Tips for Families
Note: Consult with your child's pediatrician if you're concerned
that he/she may be overweight.
- Make meals together. Involve children in planning
family menus, purchasing ingredients, cooking, and cleaning up. Read
nutritional labels together to ensure the selection of more healthful
- Limit, but don't restrict, certain foods. It is impractical and
unhealthy to eliminate fats and sugars entirely. Such restrictions often
lead to rebellion against a healthy diet. Accept the occasional birthday
cake, but help children recognize these exceptions are not the rule.
- Make healthful snacks available. While it's best
to limit snacking, it is unrealistic to eliminate it altogether. Stock
your shelves with healthful foods, such as fruits
and vegetables (fresh, dried, frozen, or canned), low-fat yogurts, frozen fruit juice bars, and whole-grain
cookies and crackers.
A Note about Attitude
|| The right attitude
is integral to helping your child control his/her weight. Remember
to love children irrespective of their weight, and try not to call attention
to a child's weight. Don't treat children differently because
of weight differences. If your child is already obese or at risk
of becoming obese, tell him/her that weight loss is not only important
to how they look, but also how they feel and think. Finally, recognize
any and all improvements in diet and exercise -- not just weight
change. Commend participation in a sporting activity; applaud reductions
in television and computer use; and identify improvements in attitude,
mood, and energy.
- It's not just food; drinks matter, too. Sugary beverages
are a prime source of extra calories. Read nutritional labels to ensure
that juices do, in fact, contain natural fruit juice, not merely high
fructose. Also, limit the consumption of soda, including diet soda.
While diet sodas are calorie-free, they also are nutrition-free and
often high in caffeine, which unnaturally boosts energy levels. Substitute
these beverages with milk, an excellent source of calcium, or water
- Learn what goes on at school. Find out when your
child eats lunch and has recess, and schedule breakfast, dinner, and
physical activities accordingly. Obtain a schedule of the meals served
in the school cafeteria, and plan with your child which days he or she
will eat the cafeteria meal, according to the nutritional value of the
menu options. Advise your child to avoid the schools' vending machines
and concession stands. If necessary, request that the school make more
healthful snack options available.
- Eat together. Whenever possible, try to schedule
mealtime so that the entire family can put aside its activities and
eat together for at least 30 minutes. Eliminate distractions, such as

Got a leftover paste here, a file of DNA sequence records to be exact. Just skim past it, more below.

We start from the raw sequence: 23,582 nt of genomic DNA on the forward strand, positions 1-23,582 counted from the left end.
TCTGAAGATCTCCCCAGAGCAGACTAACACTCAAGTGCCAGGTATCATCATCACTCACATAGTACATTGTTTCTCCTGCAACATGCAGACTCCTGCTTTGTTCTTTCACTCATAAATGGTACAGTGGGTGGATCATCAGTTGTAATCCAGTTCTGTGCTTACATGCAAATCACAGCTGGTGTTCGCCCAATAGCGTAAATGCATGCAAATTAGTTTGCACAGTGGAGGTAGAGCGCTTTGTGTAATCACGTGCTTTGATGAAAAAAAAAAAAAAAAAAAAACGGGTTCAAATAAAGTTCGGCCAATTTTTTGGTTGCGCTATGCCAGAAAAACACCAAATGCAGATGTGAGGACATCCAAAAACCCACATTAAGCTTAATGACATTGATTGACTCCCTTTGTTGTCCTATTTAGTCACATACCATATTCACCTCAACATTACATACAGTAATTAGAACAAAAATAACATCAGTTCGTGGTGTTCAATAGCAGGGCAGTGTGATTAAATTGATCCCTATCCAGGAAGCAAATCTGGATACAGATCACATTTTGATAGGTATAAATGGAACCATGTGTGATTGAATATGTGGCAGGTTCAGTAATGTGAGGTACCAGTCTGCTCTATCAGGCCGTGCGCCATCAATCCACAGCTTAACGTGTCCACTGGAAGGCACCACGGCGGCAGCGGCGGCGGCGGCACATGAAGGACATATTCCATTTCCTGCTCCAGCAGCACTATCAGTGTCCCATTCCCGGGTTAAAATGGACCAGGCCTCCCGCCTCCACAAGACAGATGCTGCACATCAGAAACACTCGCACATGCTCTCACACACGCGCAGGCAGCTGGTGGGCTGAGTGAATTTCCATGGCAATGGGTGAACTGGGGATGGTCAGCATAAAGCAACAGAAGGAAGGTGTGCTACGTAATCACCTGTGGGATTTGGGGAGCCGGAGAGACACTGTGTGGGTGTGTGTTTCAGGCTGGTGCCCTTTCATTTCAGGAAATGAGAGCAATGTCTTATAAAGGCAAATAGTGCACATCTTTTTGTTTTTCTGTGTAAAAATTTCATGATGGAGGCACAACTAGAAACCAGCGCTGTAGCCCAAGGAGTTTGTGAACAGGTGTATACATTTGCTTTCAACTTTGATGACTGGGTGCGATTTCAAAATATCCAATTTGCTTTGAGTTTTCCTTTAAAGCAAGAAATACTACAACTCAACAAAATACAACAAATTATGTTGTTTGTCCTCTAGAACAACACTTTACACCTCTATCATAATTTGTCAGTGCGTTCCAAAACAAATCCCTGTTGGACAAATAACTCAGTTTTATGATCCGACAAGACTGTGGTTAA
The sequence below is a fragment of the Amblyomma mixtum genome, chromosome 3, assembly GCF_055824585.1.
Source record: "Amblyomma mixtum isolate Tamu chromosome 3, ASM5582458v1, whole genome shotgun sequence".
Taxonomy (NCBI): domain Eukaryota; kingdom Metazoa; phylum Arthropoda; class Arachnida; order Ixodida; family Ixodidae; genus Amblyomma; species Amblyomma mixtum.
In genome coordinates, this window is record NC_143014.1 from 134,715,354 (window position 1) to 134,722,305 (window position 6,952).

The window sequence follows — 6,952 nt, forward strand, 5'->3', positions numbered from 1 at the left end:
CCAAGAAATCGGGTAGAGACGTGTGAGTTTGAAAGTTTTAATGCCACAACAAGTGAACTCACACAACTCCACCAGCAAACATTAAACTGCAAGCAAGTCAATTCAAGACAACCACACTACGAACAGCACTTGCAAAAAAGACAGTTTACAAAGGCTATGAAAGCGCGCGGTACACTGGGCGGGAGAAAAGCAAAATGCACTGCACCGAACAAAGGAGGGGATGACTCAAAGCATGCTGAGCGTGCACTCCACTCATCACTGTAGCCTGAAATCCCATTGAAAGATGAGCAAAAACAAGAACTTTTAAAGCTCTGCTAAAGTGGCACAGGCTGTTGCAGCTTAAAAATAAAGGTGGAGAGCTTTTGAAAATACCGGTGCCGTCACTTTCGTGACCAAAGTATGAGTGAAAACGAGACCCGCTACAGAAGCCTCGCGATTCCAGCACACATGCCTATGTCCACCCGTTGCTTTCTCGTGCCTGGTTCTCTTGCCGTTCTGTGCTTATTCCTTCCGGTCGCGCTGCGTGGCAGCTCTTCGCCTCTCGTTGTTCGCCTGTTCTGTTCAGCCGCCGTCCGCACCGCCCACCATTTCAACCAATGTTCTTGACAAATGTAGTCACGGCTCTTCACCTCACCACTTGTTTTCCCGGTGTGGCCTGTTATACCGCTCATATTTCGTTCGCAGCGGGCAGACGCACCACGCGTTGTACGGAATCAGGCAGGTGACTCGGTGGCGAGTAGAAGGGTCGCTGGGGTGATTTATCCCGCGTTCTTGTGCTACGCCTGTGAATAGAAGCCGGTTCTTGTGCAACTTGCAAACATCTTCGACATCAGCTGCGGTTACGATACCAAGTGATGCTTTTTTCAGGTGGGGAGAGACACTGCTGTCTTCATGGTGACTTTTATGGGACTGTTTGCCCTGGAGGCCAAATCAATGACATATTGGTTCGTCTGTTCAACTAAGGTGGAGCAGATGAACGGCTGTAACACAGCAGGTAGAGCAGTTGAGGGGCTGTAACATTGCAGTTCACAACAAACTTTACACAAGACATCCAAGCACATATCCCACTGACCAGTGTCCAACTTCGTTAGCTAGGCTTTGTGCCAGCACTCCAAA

television, radio, phone, or reading materials, and monitor your child's
portions while dining. Engage in conversation with children about their
day's activities. Social interaction while eating encourages children
to perceive eating as an experience, rather than as a task. And eating
together allows for you to have a more accurate understanding of how
much your child eats.
- Stop sitting. Experts agree that an increasingly
sedentary lifestyle is one of the chief causes of the rise in childhood
obesity. Watching television, playing video games, and using computers
all require children to sit still. Limit this time to no more than two
hours per day.
- Get moving. Gradually introduce daily activities
that involve various levels of physical exertion. For moderate to intense
levels of activity, enroll children in extracurricular or after school
activities (sports, performing arts, etc.) that meet at least weekly.
Light to moderate activities also can be introduced at home. For example,
your child can practice dance in the living room. Assign chores, such
as cleaning and gardening, and plan family outings that involve physical
activity, such as swimming, hiking, playing a game in a park.
- Don't use food as leverage. Separate eating from
discipline. Refrain from punishments that involve skipping or limiting
meals and special snacks. Likewise, avoid rewarding good behavior and
special accomplishments with trips to restaurants or ice cream stands.
Instead, use these moments as opportunities for social activity -- walking around the mall, playing a board game, or taking a long bike
ride or walk.
- Parents, participate. Children with unhealthful
eating habits usually acquire them from friends and family. Encourage
the entire family to accept a healthier lifestyle by eating the same
foods and participating in the same activities.